Matthew Pellegrini: Family Testifies in Trial of Man Who Claimed Victim "Asked to be Shot"

Tami Inkley with her son Matthew Pelligrini. - Courtesy of Inkley
Courtesy of Inkley
Tami Inkley with her son Matthew Pelligrini.

The grieving family of Matthew Pellegrini, an eighteen-year-old who was shot point-blank in the head by someone who claimed to be his friend, will have to wait one more week to find out the fate of the accused killer.

Yesterday, Judge Edward Sweeny decided to delay until next Friday the sentencing of Kevin Beindorff, who pleaded guilty in the high-profile case in which he told police that Pelligrini had "asked to be shot."

The delay may have something to do with the emotional testimony that seven different family members offered in court.

"What happened to my son, we can't change that. It will never bring Matthew back," Tami Inkley, Pellegrini's mother, tells Daily RFT this morning. "But the justice system has failed us."

Since the February shooting last year, Pellegrini's family has fought for a tough sentence for Beindorff, who was 21 at the time of the shooting and, according to Inkley, had only known Pelligrini for a few months.

Police say that the two were sitting in a car when Beindorff showed him a revolver, pointed it at Pelligrini's head -- and shot him. Beindorff told officials and has stated in court that it was an accident and that Pelligrini had "asked to be shot."

Matthew Pellegrini at his graduation. - Courtesy of Inkley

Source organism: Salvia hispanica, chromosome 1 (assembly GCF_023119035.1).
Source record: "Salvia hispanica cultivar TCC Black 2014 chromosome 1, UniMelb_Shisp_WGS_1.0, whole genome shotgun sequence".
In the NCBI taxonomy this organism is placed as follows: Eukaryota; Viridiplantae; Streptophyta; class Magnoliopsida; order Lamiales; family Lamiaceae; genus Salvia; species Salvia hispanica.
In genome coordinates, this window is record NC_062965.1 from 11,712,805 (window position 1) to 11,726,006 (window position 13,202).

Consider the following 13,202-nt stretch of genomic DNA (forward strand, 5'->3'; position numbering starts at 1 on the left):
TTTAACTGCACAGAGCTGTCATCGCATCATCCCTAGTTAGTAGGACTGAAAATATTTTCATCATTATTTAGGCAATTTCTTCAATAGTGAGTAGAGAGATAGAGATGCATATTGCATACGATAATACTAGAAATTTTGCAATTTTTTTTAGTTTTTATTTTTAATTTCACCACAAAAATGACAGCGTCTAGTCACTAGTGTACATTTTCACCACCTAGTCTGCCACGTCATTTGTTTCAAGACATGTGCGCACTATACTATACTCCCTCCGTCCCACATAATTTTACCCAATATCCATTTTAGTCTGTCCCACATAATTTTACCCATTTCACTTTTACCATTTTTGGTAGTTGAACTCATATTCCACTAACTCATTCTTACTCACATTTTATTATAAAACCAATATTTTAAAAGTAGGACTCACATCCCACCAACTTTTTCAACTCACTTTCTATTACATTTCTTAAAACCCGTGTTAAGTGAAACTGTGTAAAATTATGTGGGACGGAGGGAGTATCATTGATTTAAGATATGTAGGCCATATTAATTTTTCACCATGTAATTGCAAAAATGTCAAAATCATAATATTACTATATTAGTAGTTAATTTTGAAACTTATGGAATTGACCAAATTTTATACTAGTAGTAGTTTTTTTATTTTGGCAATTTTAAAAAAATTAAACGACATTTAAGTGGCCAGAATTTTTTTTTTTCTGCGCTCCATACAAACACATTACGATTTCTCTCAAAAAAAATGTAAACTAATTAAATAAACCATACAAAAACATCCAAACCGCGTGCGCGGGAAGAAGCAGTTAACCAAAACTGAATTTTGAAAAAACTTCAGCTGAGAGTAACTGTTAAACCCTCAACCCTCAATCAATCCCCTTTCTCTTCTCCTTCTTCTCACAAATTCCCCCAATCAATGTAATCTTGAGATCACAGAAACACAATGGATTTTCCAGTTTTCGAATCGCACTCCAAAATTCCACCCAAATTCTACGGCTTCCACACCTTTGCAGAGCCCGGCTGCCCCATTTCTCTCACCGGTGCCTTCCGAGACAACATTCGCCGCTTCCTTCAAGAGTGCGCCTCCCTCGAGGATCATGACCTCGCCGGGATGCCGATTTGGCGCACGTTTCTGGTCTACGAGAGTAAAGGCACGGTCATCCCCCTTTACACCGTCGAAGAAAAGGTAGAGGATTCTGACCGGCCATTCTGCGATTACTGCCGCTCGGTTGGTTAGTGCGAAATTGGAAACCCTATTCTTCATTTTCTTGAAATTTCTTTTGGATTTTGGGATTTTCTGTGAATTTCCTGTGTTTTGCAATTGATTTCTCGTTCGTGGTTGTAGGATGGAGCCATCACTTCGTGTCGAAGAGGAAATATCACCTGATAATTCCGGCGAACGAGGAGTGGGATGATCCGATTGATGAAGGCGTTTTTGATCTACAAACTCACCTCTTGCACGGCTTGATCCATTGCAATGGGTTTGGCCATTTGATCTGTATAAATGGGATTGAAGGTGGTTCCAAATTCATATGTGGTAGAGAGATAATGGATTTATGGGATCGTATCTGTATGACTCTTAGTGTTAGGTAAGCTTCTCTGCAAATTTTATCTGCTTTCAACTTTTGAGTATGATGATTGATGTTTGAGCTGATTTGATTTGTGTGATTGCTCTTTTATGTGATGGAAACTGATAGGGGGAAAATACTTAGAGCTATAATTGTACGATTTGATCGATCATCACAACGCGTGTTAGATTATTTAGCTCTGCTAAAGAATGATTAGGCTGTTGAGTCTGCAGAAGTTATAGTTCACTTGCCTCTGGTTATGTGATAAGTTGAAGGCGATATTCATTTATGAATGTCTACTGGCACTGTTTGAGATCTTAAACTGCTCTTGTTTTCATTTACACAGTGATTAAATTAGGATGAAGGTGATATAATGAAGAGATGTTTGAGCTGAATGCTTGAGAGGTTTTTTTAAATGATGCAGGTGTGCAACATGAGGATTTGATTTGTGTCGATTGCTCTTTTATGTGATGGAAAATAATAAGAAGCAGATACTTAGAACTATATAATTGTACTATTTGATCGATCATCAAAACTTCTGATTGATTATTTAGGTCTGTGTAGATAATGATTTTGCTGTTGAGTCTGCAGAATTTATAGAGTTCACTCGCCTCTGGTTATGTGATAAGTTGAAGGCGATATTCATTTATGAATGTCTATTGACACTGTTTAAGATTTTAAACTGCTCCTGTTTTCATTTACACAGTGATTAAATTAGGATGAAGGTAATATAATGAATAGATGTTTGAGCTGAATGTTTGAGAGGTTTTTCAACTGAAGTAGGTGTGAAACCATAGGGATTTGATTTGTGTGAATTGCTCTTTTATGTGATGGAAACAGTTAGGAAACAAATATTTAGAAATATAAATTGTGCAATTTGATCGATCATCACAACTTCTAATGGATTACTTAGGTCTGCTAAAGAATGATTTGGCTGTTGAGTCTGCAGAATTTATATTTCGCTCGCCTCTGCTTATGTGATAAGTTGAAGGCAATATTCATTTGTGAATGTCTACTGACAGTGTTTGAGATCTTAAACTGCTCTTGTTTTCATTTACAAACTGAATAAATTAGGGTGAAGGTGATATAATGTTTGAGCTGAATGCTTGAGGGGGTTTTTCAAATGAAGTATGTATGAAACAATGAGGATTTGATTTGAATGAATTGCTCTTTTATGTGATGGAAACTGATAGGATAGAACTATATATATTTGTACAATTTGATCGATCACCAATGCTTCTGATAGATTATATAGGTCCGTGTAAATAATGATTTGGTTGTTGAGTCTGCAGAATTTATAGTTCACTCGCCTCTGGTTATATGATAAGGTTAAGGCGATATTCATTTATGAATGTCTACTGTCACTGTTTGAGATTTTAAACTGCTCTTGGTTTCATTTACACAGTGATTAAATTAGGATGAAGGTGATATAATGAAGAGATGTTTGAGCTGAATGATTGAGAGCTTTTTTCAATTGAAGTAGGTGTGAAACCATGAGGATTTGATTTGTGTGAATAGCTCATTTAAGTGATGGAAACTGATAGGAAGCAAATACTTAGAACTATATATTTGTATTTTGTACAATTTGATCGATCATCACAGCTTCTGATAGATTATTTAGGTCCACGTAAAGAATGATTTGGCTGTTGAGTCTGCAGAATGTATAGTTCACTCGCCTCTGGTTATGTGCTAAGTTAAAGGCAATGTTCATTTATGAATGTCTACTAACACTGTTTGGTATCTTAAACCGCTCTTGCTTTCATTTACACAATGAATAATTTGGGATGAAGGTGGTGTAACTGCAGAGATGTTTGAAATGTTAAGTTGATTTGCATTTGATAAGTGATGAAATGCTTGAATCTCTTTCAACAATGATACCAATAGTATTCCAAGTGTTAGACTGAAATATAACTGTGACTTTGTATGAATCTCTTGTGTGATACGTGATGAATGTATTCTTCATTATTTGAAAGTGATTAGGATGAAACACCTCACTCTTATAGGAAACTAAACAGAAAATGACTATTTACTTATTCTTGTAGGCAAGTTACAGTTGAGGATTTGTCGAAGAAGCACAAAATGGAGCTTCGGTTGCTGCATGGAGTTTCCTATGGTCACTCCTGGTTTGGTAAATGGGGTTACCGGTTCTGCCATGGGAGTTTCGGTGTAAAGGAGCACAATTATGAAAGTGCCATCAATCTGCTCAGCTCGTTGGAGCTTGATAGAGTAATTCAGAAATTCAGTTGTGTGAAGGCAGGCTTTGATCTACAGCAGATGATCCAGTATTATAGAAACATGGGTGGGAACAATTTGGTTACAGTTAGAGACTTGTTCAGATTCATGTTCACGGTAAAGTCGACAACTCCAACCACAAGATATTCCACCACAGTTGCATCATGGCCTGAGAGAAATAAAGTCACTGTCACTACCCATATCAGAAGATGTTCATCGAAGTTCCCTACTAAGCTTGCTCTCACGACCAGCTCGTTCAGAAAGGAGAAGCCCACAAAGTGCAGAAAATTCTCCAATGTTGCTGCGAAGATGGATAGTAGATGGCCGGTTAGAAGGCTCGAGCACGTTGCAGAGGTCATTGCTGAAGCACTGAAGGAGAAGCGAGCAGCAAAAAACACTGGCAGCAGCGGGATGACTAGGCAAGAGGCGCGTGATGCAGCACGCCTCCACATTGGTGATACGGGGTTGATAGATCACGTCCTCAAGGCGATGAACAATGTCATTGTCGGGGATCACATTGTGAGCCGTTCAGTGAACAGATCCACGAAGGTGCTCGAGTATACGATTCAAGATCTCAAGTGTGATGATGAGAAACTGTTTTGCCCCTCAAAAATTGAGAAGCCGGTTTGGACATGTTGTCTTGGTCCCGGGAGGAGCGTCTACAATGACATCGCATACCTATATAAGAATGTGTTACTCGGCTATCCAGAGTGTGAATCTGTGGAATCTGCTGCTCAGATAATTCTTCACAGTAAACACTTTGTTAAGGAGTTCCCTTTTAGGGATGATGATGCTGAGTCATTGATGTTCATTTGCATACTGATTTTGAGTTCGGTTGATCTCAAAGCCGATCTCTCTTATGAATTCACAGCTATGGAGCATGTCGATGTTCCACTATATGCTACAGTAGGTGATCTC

Courtesy of Inkley
Matthew Pellegrini at his graduation.

Instead of going to trial, as we reported last month, the Circuit Attorney's Office signed a plea agreement in which Beindorff admitted to involuntary manslaughter. That could give him seven years in prison. The judge has leeway when it comes to sentencing the charge of "armed criminal action" and could give Beindorff a maximum sentence of life.

The family, which strongly opposed the plea agreement, is hoping for at least twenty years -- and expressed their pain yesterday to the judge.

"We're feeling hopeful that maybe somebody said something that touched his heart," Inkley says. "The prosecutors were just so non-caring. They just wanted to push this case along...just another shooting."

She continues, "I do feel that anything below [twenty years] sets a standard for St. Louis...of soft sentencing... And the victim-blaming has got to stop. If we keep blaming the victims for what the perpetrator's actions are, this is what happens.... It's got to stop."

St. Louis Circuit Attorney Jennifer Joyce issued a statement, full version on view below, saying that she was pleased the victim's family came and shared their thoughts and says, of the plea deal, this is a "rare occasion" in which prosecutors and the victim's family don't agree.

Continue for Joyce's comments and for the full statements from the family members.

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